Higher lorry speed limits divide opinions
As announced by the government last year, speed limits in England and Wales for HGVs over 7.5 tonnes will rise from 40mph to 50mph on single carriageways and from 50mph to 60mph on dual carriageways.
In response, Gary Rae, campaigns manager for Brake, the road safety charity, said: “We are disappointed that the Government has gone against the advice of road safety groups on this issue. The decision to increase HGV speed limits is short-sighted and runs against work to more effectively manage traffic speeds and reduce casualties on our roads. The relationship between speed and casualties is a proven one, so allowing the largest vehicles on our roads to reach higher speeds more often risks more deaths, serious injuries, and additional cost to the taxpayer.
“The Government itself has admitted that this move will likely have no economic or road safety benefit. It is a move designed to legitimise the dangerous behaviour of those who already break the speed limit while putting the safety of the law-abiding majority second. It sets a dangerous precedent that if traffic laws are persistently flouted; the government would rather change them than enforce them.”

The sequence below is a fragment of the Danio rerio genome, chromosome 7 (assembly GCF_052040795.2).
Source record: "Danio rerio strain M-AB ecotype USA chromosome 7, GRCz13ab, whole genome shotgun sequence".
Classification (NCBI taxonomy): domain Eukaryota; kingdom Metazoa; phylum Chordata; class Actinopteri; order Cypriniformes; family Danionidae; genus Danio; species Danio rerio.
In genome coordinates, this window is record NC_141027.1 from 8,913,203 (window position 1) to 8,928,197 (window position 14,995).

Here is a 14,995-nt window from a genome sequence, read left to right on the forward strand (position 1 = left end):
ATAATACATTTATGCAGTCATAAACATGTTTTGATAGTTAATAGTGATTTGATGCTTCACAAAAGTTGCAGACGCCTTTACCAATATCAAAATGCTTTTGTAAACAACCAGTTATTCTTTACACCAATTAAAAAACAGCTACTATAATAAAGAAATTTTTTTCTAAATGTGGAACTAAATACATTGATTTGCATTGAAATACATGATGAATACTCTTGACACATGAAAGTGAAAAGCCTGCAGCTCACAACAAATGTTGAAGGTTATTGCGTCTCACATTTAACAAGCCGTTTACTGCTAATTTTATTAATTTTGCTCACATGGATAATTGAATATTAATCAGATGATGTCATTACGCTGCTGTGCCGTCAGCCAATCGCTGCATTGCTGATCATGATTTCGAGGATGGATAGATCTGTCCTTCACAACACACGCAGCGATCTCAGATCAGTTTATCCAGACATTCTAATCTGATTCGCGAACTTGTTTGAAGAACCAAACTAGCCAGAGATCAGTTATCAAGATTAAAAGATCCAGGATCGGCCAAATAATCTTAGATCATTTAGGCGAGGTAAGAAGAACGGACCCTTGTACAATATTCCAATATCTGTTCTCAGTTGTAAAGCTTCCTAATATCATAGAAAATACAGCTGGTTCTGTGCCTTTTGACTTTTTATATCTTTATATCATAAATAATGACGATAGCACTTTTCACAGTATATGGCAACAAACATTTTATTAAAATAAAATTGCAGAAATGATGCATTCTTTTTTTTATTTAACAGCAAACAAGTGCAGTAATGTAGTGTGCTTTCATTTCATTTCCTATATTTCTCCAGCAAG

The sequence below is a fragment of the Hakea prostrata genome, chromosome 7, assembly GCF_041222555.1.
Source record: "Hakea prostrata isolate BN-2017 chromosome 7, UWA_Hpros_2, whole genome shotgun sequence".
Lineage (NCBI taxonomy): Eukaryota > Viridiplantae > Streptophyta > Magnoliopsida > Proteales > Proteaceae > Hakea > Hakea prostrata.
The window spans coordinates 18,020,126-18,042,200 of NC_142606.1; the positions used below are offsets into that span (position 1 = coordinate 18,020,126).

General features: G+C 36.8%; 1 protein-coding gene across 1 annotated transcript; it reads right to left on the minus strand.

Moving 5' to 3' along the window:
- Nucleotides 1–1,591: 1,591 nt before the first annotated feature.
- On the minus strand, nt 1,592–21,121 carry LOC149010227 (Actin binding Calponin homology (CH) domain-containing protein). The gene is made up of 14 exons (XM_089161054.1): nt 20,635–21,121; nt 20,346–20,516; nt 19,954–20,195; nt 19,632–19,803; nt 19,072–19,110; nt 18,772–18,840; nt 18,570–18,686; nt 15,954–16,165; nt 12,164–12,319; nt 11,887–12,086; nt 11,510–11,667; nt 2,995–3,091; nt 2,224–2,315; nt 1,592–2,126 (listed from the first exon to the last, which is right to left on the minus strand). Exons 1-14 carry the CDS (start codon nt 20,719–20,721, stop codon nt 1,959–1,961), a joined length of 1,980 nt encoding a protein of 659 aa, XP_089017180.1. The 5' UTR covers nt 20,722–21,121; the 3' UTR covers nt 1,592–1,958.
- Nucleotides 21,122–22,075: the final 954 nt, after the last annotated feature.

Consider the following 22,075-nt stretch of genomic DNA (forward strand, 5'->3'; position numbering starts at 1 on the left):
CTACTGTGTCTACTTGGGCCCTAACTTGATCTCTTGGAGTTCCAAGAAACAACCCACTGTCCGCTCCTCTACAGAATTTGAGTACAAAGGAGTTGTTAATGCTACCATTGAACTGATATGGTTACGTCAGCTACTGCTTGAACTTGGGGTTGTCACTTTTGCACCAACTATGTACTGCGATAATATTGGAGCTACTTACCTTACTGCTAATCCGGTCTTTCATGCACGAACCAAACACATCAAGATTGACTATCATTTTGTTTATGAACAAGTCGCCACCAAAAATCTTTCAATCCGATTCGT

However, the Freight Transport Association (FTA) said the change to HGV speed limits would improve road safety for all road users as the differential between HGVs and other road users has been reduced.
The association added that the changes would allow single carriageway roads in the UK to be used more effectively and safely.
Malcolm Bingham, FTA’s head of road network management policy, said: “This is a move to improve safety for all on single carriageway roads where the 20mph speed differential between cars and trucks can lead to hasty overtaking manoeuvres that sadly often result in casualties. FTA believes that it will benefit industry as it will allow operators to use the additional speed, where it is safe to do so, and gain running cost benefits.”
The current speed limit was introduced in the 1960s, since when lorry technology has advanced considerably. The FTA added that change would modernise an antiquated restriction, which is not matched in most other European countries.
Alan Prosser, head of driver education at the TTC Group, from Telford, which trains 300,000 drivers each year, also said the changes will ensure rules for lorry drivers’ speed limits are in line with other larger vehicles, creating a fairer and more proportionate system.
“Common collisions on our roads involve overtaking manoeuvres and the rear-end shunt. This speed limit rise will lead to a more even traffic flow, less stop starts, and better fuel efficiency,” said Prosser.
He added: "It is important that motorists recognise the varying speed limits that drivers of different vehicle types are legally bound to, and manage this as part of their journey.”